By Thomas Murphy
Well-executed mission trips are beautiful to behold. Christians enjoy the singular purpose of sharing the good news that Jesus saves sinners. They experience in a unique way the truth of being, as Bonhoeffer says in Life Together, a community in and through Jesus Christ. They share an active sense of dependence upon God in all things and experience exhilaration when God answers their prayers. They realize that evangelism itself is a habit, a lifestyle which is not always easy, but which is rather easier than they suspected it could be. Furthermore, they share an immense, crushing, heart-rending burden for the lost.
Once, on a mission trip, I was sitting in a parking lot watching a seemingly unending line of traffic on a busy highway. I was suddenly torn by the tension of two truths: salvation is only possible through faith in Jesus Christ, and statistics tell me that almost none of these people believe in Him. Therefore, I was witnessing a veritable highway to hell. Almost every single car contained souls en route to business meetings, family gatherings, weddings, dates, movies, hobbies, and a Christ-less eternity.
Such a burden, hopefully, is a common one on all mission trips. It ought not to be born of a fundamentalist desire to conform men and women to precisely my view of how they ought to live. Rather, it should be born out of love for God and love for people, since God deserves glory and people need God. This shared sense of burden for the lost, evangelistic l passion, dependence upon God in all things, fellowship, and singular purpose all combine to make mission trips awe-inspiring and God-glorifying events.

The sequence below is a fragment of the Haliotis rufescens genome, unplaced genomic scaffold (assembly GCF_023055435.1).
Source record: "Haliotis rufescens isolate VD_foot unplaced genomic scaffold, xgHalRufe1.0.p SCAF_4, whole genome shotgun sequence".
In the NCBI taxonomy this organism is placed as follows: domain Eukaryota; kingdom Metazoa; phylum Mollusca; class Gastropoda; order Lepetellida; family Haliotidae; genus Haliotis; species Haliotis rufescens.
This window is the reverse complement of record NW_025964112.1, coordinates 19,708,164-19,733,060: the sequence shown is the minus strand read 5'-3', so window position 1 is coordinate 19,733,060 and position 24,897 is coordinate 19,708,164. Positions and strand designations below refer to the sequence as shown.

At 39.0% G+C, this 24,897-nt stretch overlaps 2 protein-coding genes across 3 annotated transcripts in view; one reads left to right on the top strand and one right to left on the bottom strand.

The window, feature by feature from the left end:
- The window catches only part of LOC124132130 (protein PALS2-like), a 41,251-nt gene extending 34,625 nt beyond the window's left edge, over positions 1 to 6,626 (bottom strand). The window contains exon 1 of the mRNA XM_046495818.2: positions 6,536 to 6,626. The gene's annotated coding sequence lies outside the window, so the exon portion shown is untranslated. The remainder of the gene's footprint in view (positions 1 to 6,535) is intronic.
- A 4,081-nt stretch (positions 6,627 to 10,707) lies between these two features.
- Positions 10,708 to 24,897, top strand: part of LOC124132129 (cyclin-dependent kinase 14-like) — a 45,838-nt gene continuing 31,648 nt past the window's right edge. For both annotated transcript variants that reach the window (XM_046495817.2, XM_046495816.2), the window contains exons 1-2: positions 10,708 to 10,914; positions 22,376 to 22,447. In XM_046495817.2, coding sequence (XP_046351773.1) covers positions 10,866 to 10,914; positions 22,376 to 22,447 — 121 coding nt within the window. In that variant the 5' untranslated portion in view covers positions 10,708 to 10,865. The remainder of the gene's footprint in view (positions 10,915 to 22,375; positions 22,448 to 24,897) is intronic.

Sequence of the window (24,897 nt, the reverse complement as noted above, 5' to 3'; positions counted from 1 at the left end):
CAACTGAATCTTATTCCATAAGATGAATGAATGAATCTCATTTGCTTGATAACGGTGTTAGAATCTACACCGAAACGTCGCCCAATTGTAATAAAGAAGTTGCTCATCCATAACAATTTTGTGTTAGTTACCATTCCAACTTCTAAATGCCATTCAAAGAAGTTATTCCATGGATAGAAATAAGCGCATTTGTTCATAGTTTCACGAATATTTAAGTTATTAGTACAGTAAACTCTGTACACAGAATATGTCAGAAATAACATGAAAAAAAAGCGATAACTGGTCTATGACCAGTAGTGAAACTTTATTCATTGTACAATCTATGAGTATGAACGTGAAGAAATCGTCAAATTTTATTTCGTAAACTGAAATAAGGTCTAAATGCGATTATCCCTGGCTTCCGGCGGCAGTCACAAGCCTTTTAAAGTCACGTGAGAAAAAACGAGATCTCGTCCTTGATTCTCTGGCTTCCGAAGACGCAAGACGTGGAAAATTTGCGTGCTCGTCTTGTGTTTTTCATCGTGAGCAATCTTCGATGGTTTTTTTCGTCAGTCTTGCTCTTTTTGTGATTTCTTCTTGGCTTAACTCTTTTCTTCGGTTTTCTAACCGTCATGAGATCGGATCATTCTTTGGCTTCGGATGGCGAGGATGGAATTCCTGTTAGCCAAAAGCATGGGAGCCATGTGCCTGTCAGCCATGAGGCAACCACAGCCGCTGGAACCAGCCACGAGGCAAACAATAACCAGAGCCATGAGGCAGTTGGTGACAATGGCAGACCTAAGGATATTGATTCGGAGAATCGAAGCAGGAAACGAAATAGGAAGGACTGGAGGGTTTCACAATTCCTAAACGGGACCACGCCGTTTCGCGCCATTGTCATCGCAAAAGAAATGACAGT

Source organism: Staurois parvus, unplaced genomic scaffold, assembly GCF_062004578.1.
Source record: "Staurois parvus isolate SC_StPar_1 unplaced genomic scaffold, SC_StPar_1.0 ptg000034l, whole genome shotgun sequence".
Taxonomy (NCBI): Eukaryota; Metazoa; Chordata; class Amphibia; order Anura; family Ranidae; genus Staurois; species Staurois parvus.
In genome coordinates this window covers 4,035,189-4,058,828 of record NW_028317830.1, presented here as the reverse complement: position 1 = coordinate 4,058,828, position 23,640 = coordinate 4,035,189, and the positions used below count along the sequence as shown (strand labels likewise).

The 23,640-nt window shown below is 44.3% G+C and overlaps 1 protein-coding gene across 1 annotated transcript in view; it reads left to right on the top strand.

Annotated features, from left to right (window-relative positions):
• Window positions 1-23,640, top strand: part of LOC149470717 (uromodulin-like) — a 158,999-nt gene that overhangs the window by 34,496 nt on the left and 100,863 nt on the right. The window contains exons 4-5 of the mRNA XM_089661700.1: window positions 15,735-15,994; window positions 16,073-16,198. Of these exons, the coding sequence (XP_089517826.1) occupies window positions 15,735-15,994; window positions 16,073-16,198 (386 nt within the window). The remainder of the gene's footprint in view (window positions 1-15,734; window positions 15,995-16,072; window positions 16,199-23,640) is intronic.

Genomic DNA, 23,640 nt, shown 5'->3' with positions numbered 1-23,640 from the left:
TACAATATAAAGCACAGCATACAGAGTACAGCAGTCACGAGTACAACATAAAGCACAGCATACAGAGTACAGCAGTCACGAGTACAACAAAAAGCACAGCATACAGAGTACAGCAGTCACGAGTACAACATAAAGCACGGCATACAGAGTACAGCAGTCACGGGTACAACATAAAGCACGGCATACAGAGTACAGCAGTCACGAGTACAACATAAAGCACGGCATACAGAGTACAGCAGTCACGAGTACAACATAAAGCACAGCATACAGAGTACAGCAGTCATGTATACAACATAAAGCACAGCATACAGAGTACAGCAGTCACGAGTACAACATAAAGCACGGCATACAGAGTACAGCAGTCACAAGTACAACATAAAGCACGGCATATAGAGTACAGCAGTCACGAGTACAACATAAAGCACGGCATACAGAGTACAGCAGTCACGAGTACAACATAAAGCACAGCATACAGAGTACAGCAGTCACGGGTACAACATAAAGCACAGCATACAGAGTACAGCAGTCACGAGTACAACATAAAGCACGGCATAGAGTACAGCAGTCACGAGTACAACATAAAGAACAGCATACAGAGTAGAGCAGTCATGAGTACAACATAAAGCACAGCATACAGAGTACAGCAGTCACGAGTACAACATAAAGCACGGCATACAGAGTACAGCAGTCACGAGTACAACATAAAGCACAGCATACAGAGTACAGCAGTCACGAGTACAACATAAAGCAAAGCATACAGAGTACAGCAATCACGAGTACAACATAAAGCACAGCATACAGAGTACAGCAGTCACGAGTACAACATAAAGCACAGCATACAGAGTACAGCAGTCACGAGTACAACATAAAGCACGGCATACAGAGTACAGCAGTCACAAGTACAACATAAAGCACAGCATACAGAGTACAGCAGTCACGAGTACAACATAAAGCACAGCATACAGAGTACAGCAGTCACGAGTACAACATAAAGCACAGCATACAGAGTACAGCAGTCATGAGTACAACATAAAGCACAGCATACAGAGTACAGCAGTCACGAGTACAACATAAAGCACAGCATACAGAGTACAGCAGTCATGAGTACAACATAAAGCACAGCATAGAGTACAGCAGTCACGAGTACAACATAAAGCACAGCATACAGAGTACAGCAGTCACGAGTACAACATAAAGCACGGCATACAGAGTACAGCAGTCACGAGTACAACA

My contention is that the Deep South itself is a mission field. It should be considered so by the churches God has placed within its region. The zeal demonstrated by southerners in foreign missions is precisely what is needed precisely where they live, and not just when they are traveling abroad. Of many, two factors stand out:
First, Postmodernism continues to rule American culture. At the academic level, its credibility and sustainability may be diminishing. At the level of practical experience, however, it continues to display a dominant sway over the way men and women think. We are masters at separating religion from the “real world”. The commonly prevailing (though not often articulated) philosophy is that one’s life is not, nor need it be, grounded in overarching reality. There is nothing that is ultimately and necessarily true for everyone. (Never mind the classic problem of there being absolutely no absolute truths). In a bookstore, I recently heard someone talking about the gospel to a friend. Not surprisingly, the response of the friend was, “That might be true for you, but not for me.”
Internet and television are not necessarily, in and of themselves, bad. However, because of their existence, most households in the Deep South interact daily with media that preaches postmodern views of reality. No longer do you have to physically visit New York City to hear powerful, persuasive, and utterly non-biblical ideas about reality. Just get online. Turn on your television. It is evident then that even among those whom we might describe as “typical southerners” or “good ol’ boys”, there is an increasing disconnect from biblical Christianity.